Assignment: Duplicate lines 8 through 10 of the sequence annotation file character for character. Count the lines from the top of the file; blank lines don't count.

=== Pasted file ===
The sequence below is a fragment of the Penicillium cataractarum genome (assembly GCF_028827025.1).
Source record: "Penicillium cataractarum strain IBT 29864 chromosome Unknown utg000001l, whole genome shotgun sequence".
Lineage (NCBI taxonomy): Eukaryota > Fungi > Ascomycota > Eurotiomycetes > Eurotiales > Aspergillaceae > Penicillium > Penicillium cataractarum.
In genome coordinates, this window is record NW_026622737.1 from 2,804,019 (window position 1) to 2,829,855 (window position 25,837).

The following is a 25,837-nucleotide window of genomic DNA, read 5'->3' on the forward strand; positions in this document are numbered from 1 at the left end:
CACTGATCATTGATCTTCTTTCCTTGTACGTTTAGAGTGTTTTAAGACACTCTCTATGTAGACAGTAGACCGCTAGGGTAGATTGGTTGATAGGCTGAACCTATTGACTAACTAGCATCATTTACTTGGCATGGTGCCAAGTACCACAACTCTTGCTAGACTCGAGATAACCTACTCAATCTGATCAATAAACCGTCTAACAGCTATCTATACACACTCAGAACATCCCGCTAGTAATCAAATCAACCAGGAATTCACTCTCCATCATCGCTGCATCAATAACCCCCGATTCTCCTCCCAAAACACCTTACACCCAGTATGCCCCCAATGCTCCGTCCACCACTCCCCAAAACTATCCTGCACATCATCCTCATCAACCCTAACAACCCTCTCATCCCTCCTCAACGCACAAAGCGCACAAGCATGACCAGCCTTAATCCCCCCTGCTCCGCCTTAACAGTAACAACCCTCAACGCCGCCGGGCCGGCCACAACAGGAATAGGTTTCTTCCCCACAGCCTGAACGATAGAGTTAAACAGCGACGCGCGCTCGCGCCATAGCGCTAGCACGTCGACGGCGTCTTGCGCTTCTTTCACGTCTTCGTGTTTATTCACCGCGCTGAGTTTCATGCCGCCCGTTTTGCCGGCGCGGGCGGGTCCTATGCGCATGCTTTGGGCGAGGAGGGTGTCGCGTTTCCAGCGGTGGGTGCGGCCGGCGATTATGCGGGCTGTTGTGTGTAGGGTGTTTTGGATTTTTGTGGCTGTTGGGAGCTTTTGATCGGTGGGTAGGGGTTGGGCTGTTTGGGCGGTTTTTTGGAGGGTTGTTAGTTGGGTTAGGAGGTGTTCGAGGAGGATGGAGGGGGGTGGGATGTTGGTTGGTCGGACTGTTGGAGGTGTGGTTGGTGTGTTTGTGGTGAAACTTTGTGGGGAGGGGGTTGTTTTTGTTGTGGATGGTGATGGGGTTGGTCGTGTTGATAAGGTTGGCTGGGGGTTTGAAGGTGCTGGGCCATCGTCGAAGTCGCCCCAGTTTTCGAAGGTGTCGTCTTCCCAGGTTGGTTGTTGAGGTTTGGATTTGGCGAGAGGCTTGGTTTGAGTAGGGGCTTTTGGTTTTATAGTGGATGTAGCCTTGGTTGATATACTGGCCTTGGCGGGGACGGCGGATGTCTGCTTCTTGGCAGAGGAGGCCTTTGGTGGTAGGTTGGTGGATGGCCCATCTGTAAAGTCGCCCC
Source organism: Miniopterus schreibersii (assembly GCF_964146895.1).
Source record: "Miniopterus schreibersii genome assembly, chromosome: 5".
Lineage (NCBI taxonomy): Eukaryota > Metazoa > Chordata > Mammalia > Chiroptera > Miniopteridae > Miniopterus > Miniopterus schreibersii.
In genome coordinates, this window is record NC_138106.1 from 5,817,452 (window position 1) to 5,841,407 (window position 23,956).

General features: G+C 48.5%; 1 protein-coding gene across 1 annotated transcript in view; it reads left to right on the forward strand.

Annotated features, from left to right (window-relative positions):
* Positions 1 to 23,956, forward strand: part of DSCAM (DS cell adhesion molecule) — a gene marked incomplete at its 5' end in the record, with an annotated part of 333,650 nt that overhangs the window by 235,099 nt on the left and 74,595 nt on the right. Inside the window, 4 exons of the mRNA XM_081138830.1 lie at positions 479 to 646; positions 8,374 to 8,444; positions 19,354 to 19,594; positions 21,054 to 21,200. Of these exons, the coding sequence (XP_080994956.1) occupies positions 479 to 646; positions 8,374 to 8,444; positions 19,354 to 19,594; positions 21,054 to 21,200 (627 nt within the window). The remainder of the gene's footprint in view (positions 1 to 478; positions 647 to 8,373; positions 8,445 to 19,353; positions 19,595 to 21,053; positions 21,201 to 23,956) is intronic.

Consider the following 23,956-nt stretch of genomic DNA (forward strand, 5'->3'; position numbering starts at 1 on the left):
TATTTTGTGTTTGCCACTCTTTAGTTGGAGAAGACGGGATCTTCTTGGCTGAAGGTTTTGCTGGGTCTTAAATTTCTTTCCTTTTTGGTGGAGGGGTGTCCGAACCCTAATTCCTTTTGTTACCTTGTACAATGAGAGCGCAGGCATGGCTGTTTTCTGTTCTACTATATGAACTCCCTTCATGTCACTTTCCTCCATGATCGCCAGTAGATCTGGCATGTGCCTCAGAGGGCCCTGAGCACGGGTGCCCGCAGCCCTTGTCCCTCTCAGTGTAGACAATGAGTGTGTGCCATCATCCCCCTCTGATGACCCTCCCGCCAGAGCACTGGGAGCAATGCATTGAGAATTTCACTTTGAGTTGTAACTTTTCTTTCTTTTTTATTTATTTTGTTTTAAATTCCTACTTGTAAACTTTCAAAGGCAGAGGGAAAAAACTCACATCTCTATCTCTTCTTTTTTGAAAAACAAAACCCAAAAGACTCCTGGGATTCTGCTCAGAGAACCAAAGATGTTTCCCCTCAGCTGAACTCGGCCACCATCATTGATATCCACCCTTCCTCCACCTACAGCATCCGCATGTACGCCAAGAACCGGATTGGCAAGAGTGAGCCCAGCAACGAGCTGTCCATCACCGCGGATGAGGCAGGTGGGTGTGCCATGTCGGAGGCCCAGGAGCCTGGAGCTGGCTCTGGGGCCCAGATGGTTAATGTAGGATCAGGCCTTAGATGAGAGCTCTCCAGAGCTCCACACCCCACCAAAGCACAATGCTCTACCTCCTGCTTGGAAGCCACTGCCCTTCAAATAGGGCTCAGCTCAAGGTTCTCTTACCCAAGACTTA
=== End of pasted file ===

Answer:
Source record: "Miniopterus schreibersii genome assembly, chromosome: 5".
Lineage (NCBI taxonomy): Eukaryota > Metazoa > Chordata > Mammalia > Chiroptera > Miniopteridae > Miniopterus > Miniopterus schreibersii.
In genome coordinates, this window is record NC_138106.1 from 5,817,452 (window position 1) to 5,841,407 (window position 23,956).